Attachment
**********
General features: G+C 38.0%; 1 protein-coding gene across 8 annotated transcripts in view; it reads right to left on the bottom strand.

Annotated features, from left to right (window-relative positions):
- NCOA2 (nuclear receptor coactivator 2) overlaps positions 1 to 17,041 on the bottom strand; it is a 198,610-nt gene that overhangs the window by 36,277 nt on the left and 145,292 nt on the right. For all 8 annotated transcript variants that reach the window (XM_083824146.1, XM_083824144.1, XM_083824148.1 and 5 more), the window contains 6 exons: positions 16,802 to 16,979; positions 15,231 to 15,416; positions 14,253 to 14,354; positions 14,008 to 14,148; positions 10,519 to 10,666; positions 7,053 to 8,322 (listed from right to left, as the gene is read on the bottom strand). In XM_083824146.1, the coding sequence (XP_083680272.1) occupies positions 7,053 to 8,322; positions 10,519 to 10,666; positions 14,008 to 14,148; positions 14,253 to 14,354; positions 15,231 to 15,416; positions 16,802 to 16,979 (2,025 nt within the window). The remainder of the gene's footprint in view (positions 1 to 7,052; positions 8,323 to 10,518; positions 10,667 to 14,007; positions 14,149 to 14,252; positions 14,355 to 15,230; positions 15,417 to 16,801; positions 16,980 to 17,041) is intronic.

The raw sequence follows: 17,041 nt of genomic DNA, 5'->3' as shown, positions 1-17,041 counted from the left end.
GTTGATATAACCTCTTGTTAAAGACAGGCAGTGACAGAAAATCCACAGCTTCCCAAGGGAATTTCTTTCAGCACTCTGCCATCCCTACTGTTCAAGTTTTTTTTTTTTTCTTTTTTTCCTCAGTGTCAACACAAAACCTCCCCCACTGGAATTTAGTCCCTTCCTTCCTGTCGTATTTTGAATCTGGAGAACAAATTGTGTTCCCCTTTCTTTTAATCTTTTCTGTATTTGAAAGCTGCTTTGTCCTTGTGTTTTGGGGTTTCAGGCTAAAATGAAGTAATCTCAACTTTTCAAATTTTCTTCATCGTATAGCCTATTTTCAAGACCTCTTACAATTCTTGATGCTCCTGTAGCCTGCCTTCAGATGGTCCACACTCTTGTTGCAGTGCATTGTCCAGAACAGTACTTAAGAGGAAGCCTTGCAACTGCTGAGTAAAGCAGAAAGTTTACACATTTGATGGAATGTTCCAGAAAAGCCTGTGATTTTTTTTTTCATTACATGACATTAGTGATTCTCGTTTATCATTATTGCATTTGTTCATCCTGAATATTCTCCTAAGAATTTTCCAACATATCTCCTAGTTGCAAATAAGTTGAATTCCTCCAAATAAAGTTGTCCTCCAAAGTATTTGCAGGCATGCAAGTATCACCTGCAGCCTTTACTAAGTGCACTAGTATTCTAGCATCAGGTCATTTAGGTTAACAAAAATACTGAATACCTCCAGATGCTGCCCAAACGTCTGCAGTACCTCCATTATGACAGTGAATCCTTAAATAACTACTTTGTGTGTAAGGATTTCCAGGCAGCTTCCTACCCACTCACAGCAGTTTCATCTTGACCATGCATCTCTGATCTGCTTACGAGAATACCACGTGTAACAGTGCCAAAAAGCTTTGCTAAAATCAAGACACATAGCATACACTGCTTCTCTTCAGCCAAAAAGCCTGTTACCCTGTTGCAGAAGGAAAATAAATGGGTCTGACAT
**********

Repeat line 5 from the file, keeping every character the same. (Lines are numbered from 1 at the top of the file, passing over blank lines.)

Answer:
GTTGATATAACCTCTTGTTAAAGACAGGCAGTGACAGAAAATCCACAGCTTCCCAAGGGAATTTCTTTCAGCACTCTGCCATCCCTACTGTTCAAGTTTTTTTTTTTTTCTTTTTTTCCTCAGTGTCAACACAAAACCTCCCCCACTGGAATTTAGTCCCTTCCTTCCTGTCGTATTTTGAATCTGGAGAACAAATTGTGTTCCCCTTTCTTTTAATCTTTTCTGTATTTGAAAGCTGCTTTGTCCTTGTGTTTTGGGGTTTCAGGCTAAAATGAAGTAATCTCAACTTTTCAAATTTTCTTCATCGTATAGCCTATTTTCAAGACCTCTTACAATTCTTGATGCTCCTGTAGCCTGCCTTCAGATGGTCCACACTCTTGTTGCAGTGCATTGTCCAGAACAGTACTTAAGAGGAAGCCTTGCAACTGCTGAGTAAAGCAGAAAGTTTACACATTTGATGGAATGTTCCAGAAAAGCCTGTGATTTTTTTTTTCATTACATGACATTAGTGATTCTCGTTTATCATTATTGCATTTGTTCATCCTGAATATTCTCCTAAGAATTTTCCAACATATCTCCTAGTTGCAAATAAGTTGAATTCCTCCAAATAAAGTTGTCCTCCAAAGTATTTGCAGGCATGCAAGTATCACCTGCAGCCTTTACTAAGTGCACTAGTATTCTAGCATCAGGTCATTTAGGTTAACAAAAATACTGAATACCTCCAGATGCTGCCCAAACGTCTGCAGTACCTCCATTATGACAGTGAATCCTTAAATAACTACTTTGTGTGTAAGGATTTCCAGGCAGCTTCCTACCCACTCACAGCAGTTTCATCTTGACCATGCATCTCTGATCTGCTTACGAGAATACCACGTGTAACAGTGCCAAAAAGCTTTGCTAAAATCAAGACACATAGCATACACTGCTTCTCTTCAGCCAAAAAGCCTGTTACCCTGTTGCAGAAGGAAAATAAATGGGTCTGACAT